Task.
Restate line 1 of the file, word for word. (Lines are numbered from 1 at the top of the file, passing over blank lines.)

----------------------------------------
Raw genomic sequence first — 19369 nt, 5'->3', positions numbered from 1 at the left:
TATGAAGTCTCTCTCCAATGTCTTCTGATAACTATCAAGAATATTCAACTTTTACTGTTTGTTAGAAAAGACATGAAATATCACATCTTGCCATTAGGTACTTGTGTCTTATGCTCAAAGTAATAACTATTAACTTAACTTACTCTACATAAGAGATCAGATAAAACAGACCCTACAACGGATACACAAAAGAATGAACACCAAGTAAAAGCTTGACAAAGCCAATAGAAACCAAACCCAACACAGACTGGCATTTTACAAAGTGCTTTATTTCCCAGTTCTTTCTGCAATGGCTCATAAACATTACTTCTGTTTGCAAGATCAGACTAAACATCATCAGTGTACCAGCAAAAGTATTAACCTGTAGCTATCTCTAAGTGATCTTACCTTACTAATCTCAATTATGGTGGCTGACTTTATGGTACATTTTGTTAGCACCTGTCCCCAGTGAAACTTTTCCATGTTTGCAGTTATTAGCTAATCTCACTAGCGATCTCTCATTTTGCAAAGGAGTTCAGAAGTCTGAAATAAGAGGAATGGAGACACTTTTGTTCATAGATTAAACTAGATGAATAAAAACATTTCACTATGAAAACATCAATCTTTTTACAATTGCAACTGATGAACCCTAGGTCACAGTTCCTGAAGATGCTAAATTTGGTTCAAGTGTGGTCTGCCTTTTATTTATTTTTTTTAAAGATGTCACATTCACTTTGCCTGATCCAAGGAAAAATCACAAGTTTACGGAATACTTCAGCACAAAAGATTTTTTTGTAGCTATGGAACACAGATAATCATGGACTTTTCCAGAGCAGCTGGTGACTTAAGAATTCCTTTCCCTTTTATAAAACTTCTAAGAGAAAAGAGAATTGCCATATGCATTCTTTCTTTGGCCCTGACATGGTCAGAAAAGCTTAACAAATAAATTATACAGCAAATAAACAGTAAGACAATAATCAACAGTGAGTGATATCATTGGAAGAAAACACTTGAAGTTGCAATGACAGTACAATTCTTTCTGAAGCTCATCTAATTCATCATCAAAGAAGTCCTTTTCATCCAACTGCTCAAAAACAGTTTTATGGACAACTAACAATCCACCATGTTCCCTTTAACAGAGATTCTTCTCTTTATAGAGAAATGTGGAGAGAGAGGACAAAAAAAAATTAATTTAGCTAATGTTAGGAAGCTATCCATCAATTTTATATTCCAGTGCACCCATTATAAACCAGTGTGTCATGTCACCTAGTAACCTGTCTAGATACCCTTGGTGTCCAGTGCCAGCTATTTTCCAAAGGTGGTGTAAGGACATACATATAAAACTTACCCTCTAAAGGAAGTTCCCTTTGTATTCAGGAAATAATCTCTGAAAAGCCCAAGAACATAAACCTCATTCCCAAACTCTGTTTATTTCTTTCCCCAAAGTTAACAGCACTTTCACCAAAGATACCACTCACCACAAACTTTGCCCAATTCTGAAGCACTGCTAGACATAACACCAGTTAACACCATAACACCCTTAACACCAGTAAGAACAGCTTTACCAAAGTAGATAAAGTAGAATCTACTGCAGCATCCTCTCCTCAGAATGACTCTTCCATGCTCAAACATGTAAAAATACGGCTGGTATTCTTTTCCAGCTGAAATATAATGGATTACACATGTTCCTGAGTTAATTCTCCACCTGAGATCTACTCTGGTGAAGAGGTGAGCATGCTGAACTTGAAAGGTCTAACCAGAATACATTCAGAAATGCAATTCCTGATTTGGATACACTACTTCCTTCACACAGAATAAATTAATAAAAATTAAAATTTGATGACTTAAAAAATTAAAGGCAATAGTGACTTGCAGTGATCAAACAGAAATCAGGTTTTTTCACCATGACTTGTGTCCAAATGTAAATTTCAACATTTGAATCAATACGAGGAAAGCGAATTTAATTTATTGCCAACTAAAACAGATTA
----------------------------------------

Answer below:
Raw genomic sequence first — 19369 nt, 5'->3', positions numbered from 1 at the left: